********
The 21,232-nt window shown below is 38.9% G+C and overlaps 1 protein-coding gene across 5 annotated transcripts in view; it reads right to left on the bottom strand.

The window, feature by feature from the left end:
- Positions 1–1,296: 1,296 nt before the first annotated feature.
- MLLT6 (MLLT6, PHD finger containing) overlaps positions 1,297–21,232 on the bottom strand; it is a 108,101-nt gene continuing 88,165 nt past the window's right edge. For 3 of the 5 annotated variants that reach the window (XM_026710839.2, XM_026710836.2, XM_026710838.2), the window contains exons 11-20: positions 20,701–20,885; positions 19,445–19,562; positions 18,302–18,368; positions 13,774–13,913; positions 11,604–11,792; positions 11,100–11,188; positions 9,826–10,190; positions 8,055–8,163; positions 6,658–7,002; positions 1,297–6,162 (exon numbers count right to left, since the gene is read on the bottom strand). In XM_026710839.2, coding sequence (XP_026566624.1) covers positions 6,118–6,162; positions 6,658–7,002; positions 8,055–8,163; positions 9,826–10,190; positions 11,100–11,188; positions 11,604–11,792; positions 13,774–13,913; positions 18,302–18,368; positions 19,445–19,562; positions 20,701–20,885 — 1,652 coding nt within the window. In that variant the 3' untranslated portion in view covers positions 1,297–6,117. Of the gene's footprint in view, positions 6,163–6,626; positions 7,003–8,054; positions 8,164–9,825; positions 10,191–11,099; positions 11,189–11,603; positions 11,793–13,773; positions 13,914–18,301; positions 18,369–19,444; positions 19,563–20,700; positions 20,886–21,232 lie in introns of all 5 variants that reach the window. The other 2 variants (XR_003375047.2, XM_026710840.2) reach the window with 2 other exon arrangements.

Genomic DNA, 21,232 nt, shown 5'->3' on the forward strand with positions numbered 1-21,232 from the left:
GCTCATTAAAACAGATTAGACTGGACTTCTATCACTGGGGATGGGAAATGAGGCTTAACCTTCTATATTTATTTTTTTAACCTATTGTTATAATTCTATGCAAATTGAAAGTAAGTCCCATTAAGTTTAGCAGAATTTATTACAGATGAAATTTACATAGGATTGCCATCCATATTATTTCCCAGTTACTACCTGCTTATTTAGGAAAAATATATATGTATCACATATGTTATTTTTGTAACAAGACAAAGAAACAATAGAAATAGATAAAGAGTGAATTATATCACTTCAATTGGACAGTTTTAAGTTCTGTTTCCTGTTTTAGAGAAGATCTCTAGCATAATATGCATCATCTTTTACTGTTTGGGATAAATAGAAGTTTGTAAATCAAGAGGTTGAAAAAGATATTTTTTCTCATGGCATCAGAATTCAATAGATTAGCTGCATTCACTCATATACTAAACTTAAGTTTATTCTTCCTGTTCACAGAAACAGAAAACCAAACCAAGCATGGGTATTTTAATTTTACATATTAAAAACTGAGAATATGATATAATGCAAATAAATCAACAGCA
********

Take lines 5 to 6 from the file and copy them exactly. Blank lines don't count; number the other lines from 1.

Genomic DNA, 21,232 nt, shown 5'->3' on the forward strand with positions numbered 1-21,232 from the left:
GCTCATTAAAACAGATTAGACTGGACTTCTATCACTGGGGATGGGAAATGAGGCTTAACCTTCTATATTTATTTTTTTAACCTATTGTTATAATTCTATGCAAATTGAAAGTAAGTCCCATTAAGTTTAGCAGAATTTATTACAGATGAAATTTACATAGGATTGCCATCCATATTATTTCCCAGTTACTACCTGCTTATTTAGGAAAAATATATATGTATCACATATGTTATTTTTGTAACAAGACAAAGAAACAATAGAAATAGATAAAGAGTGAATTATATCACTTCAATTGGACAGTTTTAAGTTCTGTTTCCTGTTTTAGAGAAGATCTCTAGCATAATATGCATCATCTTTTACTGTTTGGGATAAATAGAAGTTTGTAAATCAAGAGGTTGAAAAAGATATTTTTTCTCATGGCATCAGAATTCAATAGATTAGCTGCATTCACTCATATACTAAACTTAAGTTTATTCTTCCTGTTCACAGAAACAGAAAACCAAACCAAGCATGGGTATTTTAATTTTACATATTAAAAACTGAGAATATGATATAATGCAAATAAATCAACAGCA